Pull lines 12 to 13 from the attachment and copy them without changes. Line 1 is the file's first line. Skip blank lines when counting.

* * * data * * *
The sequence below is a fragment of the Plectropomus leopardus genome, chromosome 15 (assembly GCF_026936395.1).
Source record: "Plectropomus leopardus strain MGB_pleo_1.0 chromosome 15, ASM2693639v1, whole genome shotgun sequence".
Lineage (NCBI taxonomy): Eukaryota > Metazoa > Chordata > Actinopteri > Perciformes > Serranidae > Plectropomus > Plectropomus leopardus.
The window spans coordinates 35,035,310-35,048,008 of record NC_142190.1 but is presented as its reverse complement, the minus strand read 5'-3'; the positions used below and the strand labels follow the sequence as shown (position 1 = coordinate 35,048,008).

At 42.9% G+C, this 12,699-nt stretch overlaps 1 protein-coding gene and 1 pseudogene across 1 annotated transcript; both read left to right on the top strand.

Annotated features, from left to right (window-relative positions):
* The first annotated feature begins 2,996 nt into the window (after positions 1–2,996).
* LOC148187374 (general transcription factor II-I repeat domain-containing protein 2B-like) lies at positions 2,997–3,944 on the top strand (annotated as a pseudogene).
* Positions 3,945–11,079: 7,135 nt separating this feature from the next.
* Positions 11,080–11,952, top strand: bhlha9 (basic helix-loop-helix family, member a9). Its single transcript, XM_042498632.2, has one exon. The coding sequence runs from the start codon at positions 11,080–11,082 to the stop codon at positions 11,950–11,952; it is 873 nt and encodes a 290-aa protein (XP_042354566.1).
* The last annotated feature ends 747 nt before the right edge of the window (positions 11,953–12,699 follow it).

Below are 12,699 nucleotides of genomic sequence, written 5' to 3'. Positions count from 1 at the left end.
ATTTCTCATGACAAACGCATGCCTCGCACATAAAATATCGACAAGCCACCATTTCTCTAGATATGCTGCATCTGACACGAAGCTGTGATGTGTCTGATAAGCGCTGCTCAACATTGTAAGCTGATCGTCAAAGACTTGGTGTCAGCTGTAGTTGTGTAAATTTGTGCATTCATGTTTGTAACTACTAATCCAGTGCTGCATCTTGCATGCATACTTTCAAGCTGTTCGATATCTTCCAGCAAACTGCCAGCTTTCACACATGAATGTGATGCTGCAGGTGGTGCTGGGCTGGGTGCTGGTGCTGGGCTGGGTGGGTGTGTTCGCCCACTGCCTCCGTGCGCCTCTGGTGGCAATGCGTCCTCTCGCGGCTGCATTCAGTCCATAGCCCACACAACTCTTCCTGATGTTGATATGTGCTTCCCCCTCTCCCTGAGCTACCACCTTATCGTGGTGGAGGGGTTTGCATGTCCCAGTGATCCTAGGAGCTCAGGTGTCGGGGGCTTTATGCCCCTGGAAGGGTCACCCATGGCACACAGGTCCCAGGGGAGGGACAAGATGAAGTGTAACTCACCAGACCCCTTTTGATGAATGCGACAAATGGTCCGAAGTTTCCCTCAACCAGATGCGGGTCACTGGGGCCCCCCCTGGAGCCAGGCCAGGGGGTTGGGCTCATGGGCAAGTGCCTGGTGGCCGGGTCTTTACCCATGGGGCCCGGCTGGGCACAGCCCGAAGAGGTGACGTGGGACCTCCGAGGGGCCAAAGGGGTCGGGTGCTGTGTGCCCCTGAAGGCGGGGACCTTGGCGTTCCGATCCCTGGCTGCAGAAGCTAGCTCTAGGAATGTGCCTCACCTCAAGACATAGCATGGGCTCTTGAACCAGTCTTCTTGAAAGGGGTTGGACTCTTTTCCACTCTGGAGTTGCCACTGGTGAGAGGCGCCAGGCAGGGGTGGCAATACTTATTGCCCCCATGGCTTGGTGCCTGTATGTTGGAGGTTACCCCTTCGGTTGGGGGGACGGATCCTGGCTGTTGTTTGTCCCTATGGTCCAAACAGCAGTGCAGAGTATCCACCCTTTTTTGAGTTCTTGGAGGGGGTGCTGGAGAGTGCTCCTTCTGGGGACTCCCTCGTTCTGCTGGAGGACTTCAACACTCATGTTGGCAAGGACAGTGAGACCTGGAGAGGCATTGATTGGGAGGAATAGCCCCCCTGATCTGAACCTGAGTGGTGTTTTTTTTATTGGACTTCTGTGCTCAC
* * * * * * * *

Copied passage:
Below are 12,699 nucleotides of genomic sequence, written 5' to 3'. Positions count from 1 at the left end.
ATTTCTCATGACAAACGCATGCCTCGCACATAAAATATCGACAAGCCACCATTTCTCTAGATATGCTGCATCTGACACGAAGCTGTGATGTGTCTGATAAGCGCTGCTCAACATTGTAAGCTGATCGTCAAAGACTTGGTGTCAGCTGTAGTTGTGTAAATTTGTGCATTCATGTTTGTAACTACTAATCCAGTGCTGCATCTTGCATGCATACTTTCAAGCTGTTCGATATCTTCCAGCAAACTGCCAGCTTTCACACATGAATGTGATGCTGCAGGTGGTGCTGGGCTGGGTGCTGGTGCTGGGCTGGGTGGGTGTGTTCGCCCACTGCCTCCGTGCGCCTCTGGTGGCAATGCGTCCTCTCGCGGCTGCATTCAGTCCATAGCCCACACAACTCTTCCTGATGTTGATATGTGCTTCCCCCTCTCCCTGAGCTACCACCTTATCGTGGTGGAGGGGTTTGCATGTCCCAGTGATCCTAGGAGCTCAGGTGTCGGGGGCTTTATGCCCCTGGAAGGGTCACCCATGGCACACAGGTCCCAGGGGAGGGACAAGATGAAGTGTAACTCACCAGACCCCTTTTGATGAATGCGACAAATGGTCCGAAGTTTCCCTCAACCAGATGCGGGTCACTGGGGCCCCCCCTGGAGCCAGGCCAGGGGGTTGGGCTCATGGGCAAGTGCCTGGTGGCCGGGTCTTTACCCATGGGGCCCGGCTGGGCACAGCCCGAAGAGGTGACGTGGGACCTCCGAGGGGCCAAAGGGGTCGGGTGCTGTGTGCCCCTGAAGGCGGGGACCTTGGCGTTCCGATCCCTGGCTGCAGAAGCTAGCTCTAGGAATGTGCCTCACCTCAAGACATAGCATGGGCTCTTGAACCAGTCTTCTTGAAAGGGGTTGGACTCTTTTCCACTCTGGAGTTGCCACTGGTGAGAGGCGCCAGGCAGGGGTGGCAATACTTATTGCCCCCATGGCTTGGTGCCTGTATGTTGGAGGTTACCCCTTCGGTTGGGGGGACGGATCCTGGCTGTTGTTTGTCCCTATGGTCCAAACAGCAGTGCAGAGTATCCACCCTTTTTTGAGTTCTTGGAGGGGGTGCTGGAGAGTGCTCCTTCTGGGGACTCCCTCGTTCTGCTGGAGGACTTCAACACTCATGTTGGCAAGGACAGTGAGACCTGGAGAGGCATTGATTGGGAGGAATAGCCCCCCTGATCTGAACCTGAGTGGTGTTTTTTTTATTGGACTTCTGTGCTCAC